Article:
MARK: Yeah, for fans of sports, obviously, they tend to get really into the sport. And as a result, the more stats and the more information you have, the more they can start doing with that, whether that is something from just understanding the game and who their favorite players are, all the way to doing these full simulations of who would win in this impossible hypothetical. So with that being said, it kind of makes sense that you would develop this application for rugby players who want to do the same thing. They want to engage with the sport.
I'm curious to hear a little bit more about the tagging process, because, Aishwarya, you had mentioned this is an incredibly manual process. So what does that look like? How do you actually get people to label it? And how important-- I'm assuming very, but how important does the whole labeling process play into the grand scheme of things?
AISHWARYA: So yeah, it was definitely a very manual task that we went through. But essentially, how it looks like is if you have, for example, a screenshot of a moment within your video footage, what we essentially did was we tagged-- tagged, as in, I'm talking about making a box around what we see in that frame-- so that means, for example, if two people are in contact, and it's a tackle, we tag that bounding box and label it. Essentially, we label it as, it's a tackle. And the same thing, what we also did, which was quite interesting, that was not only did we tag the main event which was happening in the frame, but we also tagged other things which were really interesting-- in that pitch, for example, the goalpost-- the logos at the back of the frame.
So the reason why we've done that is because, as I was saying earlier that we were working with a broadcast footage, we wanted to identify what pitch direction we were looking at. So for example, if the entire team is towards the goalpost, they're essentially towards a try area where they're actually scoring. Or if they're towards the middle of the pitch, then we know that they're still in the middle of the pitch. So we kind of get a gist of what direction the play was moving at, was also something we were looking into. And, in terms of sponsorship logos as well, we were tagging the logos at the back to kind of see how the sponsorship interacts with the broadcast footage, how long a sponsorship logo is shown. So something for their analytics that we did whilst we were tagging, we also tagged those as well.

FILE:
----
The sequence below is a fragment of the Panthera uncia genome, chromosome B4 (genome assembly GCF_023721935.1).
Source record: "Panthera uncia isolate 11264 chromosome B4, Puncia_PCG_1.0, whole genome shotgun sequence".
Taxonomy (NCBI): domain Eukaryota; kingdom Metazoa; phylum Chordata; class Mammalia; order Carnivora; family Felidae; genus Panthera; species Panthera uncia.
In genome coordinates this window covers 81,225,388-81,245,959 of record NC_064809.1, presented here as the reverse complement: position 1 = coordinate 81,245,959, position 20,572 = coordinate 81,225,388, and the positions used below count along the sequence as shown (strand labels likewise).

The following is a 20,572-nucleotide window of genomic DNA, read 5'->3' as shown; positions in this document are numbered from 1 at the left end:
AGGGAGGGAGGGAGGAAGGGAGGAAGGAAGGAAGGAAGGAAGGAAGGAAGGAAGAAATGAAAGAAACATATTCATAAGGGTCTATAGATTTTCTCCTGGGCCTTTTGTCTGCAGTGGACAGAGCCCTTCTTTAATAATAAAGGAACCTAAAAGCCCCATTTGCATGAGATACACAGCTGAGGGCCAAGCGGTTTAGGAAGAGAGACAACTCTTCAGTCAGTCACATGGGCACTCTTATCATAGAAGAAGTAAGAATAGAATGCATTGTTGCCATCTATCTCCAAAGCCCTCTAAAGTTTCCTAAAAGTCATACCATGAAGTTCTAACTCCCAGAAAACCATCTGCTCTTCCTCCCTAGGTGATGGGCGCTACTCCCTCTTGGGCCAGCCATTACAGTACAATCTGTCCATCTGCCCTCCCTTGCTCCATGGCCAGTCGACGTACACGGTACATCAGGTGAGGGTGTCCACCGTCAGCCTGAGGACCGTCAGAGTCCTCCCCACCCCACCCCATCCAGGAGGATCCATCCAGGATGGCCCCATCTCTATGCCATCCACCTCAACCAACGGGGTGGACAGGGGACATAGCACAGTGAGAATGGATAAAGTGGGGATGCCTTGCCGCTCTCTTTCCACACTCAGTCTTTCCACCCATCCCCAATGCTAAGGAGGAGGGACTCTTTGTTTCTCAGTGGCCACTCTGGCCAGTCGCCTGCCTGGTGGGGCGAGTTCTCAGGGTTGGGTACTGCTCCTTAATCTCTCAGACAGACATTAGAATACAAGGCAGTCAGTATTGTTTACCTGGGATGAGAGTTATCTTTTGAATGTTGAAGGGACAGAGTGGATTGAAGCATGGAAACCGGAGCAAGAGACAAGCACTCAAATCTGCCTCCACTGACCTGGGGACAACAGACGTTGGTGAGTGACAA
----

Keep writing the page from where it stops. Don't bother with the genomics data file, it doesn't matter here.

MARK: That's really important. This seems like a good recommendation for other people thinking about going into one of these projects. It's super manual, but while you're there, tag maybe more than you think your original goal is.
AISHWARYA: Yeah, I think another, actually, that just reminded me of something else that we did-- so in regards to the audio footage, what we did was we identified key areas where a whistle is blown or, for example, when the audience was cheering. So then we actually know that something in that time has happened in the game. So if in the audience everyone's cheering, it's probably someone has scored a try. So sort of bringing the voice recognition into play as well in order to identify key moments in the match was also something that we were looking at.
MARK: So there's this overall theme here of use all of the things available in your base material.